The Band Room
Volume 117, No. 10October, 2017
I started playing the bass in 1950, and in 1952 I was working sporadically with the Teddy Charles trio, with Don Roberts on guitar. Don left for a better paying job, and we were able to get Jimmy Raney to replace him. Jimmy had been playing with the Stan Getz quintet, but Stan had made a trip to the West Coast by himself, and so Jimmy was available for the summer. When Stan returned in the fall he called Jimmy and said, “We have a week in Boston at the Hi-Hat. Roy Haynes is living up there, and can make it, and I have a pianist, Jerry Kaminsky, so get a bass player and come on up.”
Jimmy asked me if I wanted to do the gig, and of course, I said yes. We took the train to Boston and checked in at the hotel where Stan was staying. Jimmy told me about the tunes that Stan liked to play, and showed me the chords to the tunes I didn’t know.
That night, for the first tune, Stan called “Lover Come Back to Me,” and kicked off a bright tempo. Halfway through the second chorus, my D string broke. (Bass players all used gut strings at the time.) I tried to finish the chorus by playing around the missing string, but I was having trouble finding the notes I wanted to play.
Under the piano was another bass, which belonged to the house group. I quickly laid my bass down and grabbed his. I immediately discovered that the guy was a left-handed bassist! His instrument was strung in the opposite direction from mine! I tried to rethink the fingerboard and play it anyway, but I sure played a lot of sad notes.
At the end of the tune, Stan gave me a minute to put a new D string on my bass, and we continued the set without any further problems. I guess I sounded so lame on the first tune that Stan was relieved at how much better I sounded on the rest of the set. At any rate, he kept me on the band for the next six months, and I got to learn from him and all the other musicians he hired from time to time, including Frank Isola, Duke Jordan, Kenny Clarke, Al Levitt, John Williams, John Mandel and Bob Brookmeyer.
Bass trombonist Tony Salvatori, who was in the house band at New York’s Copacabana from 1968 to 1970, told me about a night during Don Rickles’ second show. They had held the show for a while, waiting for Al Hirt and his party to arrive. Al had just played a concert at Carnegie Hall. Rickles finally went on, and five minutes into his act the waiters began setting up a special table at ringside. Then Hirt and ten of his friends came down the front stairs and were seated. Rickles started in on them. “Look! Here comes the fat guy! He couldn’t get here on time. Couldn’t you find a cab?”
The party was seated, champagne was served, and Rickles continued to rag on Hirt, who picked up a bottle, extracted the cork with his teeth, took a big swig, stood, and spit champagne all over Rickles. Laughing, Don sputtered, “You sonofabith!” and then continued his act.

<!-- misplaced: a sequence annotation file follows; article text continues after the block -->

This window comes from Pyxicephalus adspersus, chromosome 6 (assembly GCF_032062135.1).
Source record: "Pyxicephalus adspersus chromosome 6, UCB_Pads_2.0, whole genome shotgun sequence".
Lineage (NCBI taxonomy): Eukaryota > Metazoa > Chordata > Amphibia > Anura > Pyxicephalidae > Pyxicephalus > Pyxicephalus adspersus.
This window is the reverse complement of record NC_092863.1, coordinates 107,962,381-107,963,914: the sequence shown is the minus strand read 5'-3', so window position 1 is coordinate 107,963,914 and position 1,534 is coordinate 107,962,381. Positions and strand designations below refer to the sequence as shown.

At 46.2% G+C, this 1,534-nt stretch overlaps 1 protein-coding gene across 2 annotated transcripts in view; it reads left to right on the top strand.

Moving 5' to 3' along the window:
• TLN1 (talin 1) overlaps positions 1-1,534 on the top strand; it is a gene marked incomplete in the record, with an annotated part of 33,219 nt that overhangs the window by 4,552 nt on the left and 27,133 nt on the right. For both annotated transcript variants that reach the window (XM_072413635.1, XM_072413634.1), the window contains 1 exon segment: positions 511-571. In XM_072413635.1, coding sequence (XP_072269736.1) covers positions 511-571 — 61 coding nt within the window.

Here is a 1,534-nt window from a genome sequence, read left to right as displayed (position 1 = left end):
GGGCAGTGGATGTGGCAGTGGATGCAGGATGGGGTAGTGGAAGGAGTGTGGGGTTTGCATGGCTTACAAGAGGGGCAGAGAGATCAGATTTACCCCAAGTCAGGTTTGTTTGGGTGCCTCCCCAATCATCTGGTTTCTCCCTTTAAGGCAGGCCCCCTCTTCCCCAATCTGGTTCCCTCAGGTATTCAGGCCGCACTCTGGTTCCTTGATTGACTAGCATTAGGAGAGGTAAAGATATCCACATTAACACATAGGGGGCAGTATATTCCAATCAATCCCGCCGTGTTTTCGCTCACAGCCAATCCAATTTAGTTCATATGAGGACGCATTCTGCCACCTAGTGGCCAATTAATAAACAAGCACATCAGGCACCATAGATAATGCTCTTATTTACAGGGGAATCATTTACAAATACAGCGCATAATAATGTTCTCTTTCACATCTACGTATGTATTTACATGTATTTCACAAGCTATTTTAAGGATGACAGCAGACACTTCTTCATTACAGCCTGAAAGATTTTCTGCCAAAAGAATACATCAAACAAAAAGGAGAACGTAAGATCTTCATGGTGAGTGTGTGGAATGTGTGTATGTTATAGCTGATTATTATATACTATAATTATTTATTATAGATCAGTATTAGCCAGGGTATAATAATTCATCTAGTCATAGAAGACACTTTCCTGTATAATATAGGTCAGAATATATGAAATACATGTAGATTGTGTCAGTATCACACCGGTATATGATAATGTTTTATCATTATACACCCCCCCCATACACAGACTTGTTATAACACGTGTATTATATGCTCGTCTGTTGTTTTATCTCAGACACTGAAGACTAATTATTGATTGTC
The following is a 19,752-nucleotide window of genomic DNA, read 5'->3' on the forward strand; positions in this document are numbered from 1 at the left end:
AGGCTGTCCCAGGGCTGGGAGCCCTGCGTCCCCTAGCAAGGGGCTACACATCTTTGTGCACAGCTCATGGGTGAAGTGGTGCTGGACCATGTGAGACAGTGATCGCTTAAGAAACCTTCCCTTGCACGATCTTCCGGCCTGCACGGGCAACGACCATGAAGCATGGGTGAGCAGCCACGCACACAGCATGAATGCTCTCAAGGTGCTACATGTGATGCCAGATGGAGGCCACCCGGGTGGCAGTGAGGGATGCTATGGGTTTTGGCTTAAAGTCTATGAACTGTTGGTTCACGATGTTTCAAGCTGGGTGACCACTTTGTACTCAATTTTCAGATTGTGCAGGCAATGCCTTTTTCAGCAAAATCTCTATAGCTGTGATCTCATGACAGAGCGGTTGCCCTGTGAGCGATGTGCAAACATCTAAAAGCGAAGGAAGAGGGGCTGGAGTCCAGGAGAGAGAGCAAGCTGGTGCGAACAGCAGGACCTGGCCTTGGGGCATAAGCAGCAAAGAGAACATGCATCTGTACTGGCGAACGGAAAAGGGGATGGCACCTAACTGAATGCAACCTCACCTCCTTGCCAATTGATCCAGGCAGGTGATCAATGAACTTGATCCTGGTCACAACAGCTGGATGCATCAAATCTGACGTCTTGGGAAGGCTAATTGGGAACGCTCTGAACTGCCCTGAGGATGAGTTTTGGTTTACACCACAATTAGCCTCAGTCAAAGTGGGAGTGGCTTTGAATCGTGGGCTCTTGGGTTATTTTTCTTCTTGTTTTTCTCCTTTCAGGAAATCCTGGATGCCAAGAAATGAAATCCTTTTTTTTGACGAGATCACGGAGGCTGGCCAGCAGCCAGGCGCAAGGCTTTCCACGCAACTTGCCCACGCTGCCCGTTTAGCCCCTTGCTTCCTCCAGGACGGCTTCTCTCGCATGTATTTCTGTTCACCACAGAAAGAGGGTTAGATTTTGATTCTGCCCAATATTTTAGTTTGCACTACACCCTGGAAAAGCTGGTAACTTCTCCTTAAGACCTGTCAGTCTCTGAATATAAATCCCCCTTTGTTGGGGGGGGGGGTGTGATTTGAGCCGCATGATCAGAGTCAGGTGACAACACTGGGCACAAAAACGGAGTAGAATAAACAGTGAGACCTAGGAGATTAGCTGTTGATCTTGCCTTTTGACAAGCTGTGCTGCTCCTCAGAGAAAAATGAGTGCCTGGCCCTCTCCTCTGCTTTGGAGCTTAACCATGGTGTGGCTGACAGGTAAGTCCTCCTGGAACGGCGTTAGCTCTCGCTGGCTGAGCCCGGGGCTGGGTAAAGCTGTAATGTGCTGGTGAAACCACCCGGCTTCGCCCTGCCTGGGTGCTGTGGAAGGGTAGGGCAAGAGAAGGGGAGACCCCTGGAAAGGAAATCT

Russell Alexander sent this to me:
Jazz musicians talk about “waiting for the call.” Whether it was from Benny, or Miles, or other luminaries. Rock musicians would also “wait for the call” from Frank Zappa.
Guitarist Steve Vai sent Zappa a transcription of the drum solo “Black Page,” so-called because that’s what the chart looked like. Zappa responded by inviting him to a rehearsal to audition. The following is from an interview with Vai:
So I’m 20 years old, and I’m auditioning for Frank Zappa, I’m thinking “this is ridiculous.” But I went down. He told me to learn all these songs, and of course he pulled all these songs that I didn’t know. He made it so difficult!
There was lots of things, but this one thing, during my audition…he plays something and goes, “Play that.” And I play that, and he goes, “Play it in 7/8.“ I say “Okay” and I play it in 7/8, and he goes, “Now play it reggae 7/8,“ and I go, “Um, okay,” and I do it. And he goes “Okay, now add this note,” and I do it, playing reggae 7/8 and I’m adding these notes, and he goes “Okay add this note.” And it was impossible. It was physically impossible – not just for me, but for anybody.
And I said “Oh, I can’t do that.” And he goes, “I hear Linda Rondstadt is looking for a guitar player.”
At the end of the rehearsal I went up to him and said, “Thanks for inviting me. I’m really sorry, I’m gonna go home now.” And he goes, “You’re in the band!”
Jay Leonhart sent me this one:
“I was in a recording studio with a bunch of accomplished studio musicians, among them the irrepressible Bob Rose on guitar. We were in the final few minutes of a jingle recording and were under the usual pressure to finish on time, when over our headsets we heard the control room phone ringing. In a few seconds the engineer informed Bob Rose that Stevie Wonder was on the phone and wanted to talk to Bob. Here we are in “crunch time gotta finish the jingle time” and Bob looks around the room and then tells the engineers “Tell him I’ll call him back’”.